- force kegging is useful to quickly carb something up. theres no other advantage. I dont force carb cause i dont have a need to unless im completely out of beer and desperately need to carb a brew thats just finished fermenting. however strickly speaking your beer should be having a bit of conditioning to reach peak condition, so there realy isnt a need to force carb. this sint a rule, but why force carb say a big belgian that needs to condition for 3 months before drinking. now ok you can drink a pretty plain aussie pale in about 2 days after fermentation, but still that might be enough to naturally carb up. since your using kits/tins I definitely reccomned some conditioning time.

2. size of vessel. to carb a 50L keg is the same as carbing a 10L keg or 19L keg. you add gas at desired serving pressure and wait until it carbs up. the volume of the vessel will determine how long it takes to carb. a bigger vessel will take more time. thats all.

now I use a 50L keg. and confirm that it takes longer to carb, thats all.

happy kegging.
i like this method.How much conditioning time would you recommend?..and is the warm or cold conditioning?...and how long does it take you to carb a 50L keg at drinking pressure?

cheers mark
 

Thefatdoghead

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I have a 50L keg but iv'e only just filled it for the first time with Nelson savin summer ale :icon_drool2: so I cant say how long it would take at serving pressure but it takes about 1 week to gas a coni keg of 19L @ 70kpa and 3 degrees so at a guess I reckon it would take a couple of weeks but thats just a guess. I might even try force carb the big baaaarsted and let it settle for a few days.
 

Lillywhite

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I have found what works for some doesn't for others, I have tried various force carb methods with mixed success.

All I do these days is crash chill in the fermenter before I keg, chuck the keg in my beer fridge, attach the gas, burp and leave the gas on at 10psi and after 4 or 5 days all is good, after another week head has formed and all is better.

I should mention I only have 19l kegs but imagine it would simply take a little longer with 50l, you just have to sample it every day or so.
 

alfadog

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you could always just leave it at the desired pressure (for me it is 150kPa...ish) and shake it every now and then, within a few days it is at full carbonation and there is no risk of over-carbonation
 

brettprevans

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I lobe how posters dont read whats already posted commebt 'i do.thavd s 50L keg but'... And obviously have nfi as tbey dont get gas/fluid dynamics, havent read posts or have 50L kegs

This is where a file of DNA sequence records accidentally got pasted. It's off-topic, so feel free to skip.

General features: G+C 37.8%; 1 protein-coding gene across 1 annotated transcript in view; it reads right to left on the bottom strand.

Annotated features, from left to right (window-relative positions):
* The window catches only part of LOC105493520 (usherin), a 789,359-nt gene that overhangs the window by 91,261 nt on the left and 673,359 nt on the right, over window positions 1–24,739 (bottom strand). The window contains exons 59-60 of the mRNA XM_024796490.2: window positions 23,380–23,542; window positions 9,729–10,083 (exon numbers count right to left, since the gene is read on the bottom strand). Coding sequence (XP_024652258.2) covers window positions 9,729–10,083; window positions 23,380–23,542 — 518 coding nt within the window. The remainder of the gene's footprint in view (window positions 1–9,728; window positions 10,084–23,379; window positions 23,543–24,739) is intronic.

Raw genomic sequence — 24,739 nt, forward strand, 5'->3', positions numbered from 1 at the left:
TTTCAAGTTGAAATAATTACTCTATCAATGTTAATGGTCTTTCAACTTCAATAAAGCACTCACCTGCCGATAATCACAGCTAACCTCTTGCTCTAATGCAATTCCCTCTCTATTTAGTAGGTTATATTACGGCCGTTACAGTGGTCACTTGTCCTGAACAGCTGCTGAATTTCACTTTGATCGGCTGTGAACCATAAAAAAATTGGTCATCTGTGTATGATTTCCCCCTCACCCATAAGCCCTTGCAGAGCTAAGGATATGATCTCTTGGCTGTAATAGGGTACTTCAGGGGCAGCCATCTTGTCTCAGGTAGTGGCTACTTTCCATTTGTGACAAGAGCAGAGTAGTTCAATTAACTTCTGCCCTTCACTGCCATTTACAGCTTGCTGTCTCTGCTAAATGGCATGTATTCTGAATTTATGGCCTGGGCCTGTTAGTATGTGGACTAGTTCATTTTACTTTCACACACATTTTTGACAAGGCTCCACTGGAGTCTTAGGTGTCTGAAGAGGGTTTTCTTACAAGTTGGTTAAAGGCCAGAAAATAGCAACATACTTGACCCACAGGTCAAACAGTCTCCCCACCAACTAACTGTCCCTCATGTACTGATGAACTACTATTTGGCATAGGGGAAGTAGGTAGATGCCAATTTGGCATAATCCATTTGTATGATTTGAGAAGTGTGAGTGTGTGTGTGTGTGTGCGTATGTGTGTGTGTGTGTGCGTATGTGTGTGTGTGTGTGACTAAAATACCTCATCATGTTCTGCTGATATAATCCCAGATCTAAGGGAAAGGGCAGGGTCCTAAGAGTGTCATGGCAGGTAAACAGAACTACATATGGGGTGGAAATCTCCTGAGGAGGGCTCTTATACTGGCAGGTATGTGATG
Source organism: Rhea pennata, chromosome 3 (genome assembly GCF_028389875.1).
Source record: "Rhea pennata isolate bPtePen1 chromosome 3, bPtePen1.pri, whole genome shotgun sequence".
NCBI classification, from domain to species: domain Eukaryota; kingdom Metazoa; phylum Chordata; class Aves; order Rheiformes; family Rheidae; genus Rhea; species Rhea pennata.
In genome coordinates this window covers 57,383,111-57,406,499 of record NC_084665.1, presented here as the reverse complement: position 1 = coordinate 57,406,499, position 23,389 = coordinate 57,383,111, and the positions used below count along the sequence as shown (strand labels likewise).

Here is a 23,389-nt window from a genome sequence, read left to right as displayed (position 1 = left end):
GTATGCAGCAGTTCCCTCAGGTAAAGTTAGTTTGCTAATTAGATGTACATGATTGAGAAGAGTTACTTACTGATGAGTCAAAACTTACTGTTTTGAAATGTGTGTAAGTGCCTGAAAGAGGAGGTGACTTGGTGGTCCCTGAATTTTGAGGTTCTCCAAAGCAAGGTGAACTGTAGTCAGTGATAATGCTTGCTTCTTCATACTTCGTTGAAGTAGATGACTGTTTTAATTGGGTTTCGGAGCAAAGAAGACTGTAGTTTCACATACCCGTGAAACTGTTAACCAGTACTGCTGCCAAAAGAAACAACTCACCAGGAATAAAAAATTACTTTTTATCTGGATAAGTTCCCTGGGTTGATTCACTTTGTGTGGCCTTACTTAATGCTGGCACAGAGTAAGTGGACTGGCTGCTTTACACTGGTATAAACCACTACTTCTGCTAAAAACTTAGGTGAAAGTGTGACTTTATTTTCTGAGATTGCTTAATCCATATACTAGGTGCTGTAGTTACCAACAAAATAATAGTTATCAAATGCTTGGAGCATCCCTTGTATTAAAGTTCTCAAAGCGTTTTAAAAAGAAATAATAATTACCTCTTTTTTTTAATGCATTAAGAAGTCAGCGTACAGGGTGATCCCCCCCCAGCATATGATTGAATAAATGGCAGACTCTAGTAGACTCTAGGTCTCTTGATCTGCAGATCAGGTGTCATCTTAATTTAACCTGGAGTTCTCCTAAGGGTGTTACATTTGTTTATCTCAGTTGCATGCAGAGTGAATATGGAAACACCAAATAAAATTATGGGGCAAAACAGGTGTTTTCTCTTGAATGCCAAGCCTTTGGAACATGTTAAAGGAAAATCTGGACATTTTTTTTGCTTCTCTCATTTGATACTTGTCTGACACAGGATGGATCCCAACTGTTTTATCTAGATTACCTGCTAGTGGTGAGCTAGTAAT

maark

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I lobe how posters dont read whats already posted commebt 'i do.thavd s 50L keg but'... And obviously have nfi as tbey dont get gas/fluid dynamics, havent read posts or have 50L kegs
I am trying to learn and really dont need that...i may have nfi but have been smashing this forum looking for answers...if you dont want to answer my post then fair enough( i appreciated your last post) but please dont be a knob,i am openly asking for help and need more details about what you initialy wrote...sorry if i am not some brewing die hard.i really hope my ineptnous makes you feel superior..i have a life and that is why i ask questions of people who have a great deal of knowledge..that is what a forum is all about...and please dont give me the search lecture.i have spent the last 3 nights searching
 

brettprevans

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I am trying to learn and really dont need that...i may have nfi but have been smashing this forum looking for answers...if you dont want to answer my post then fair enough( i appreciated your last post) but please dont be a knob,i am openly asking for help and need more details about what you initialy wrote...sorry if i am not some brewing die hard.i really hope my ineptnous makes you feel superior..i have a life and that is why i ask questions of people who have a great deal of knowledge..that is what a forum is all about...and please dont give me the search lecture.i have spent the last 3 nights searching
mark I wasnt talking about u. Ive already answered ur question on the fourthpost. So settle. I was referring to other posters just before my post. One might have thought u'd read all the posts...thats what a forums for..
 

Wimmig

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I remember seeing in a US homebrew mag there was a custom coupler which was for homebrewers to carb commerical kegs with. Doubt i'll be able to find it, i'll have a look though. I picked it up from ESB while i was there, mostly in B&W.
 

maark

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mark I wasnt talking about u. Ive already answered ur question on the fourthpost. So settle. I was referring to other posters just before my post. One might have thought u'd read all the posts...thats what a forums for..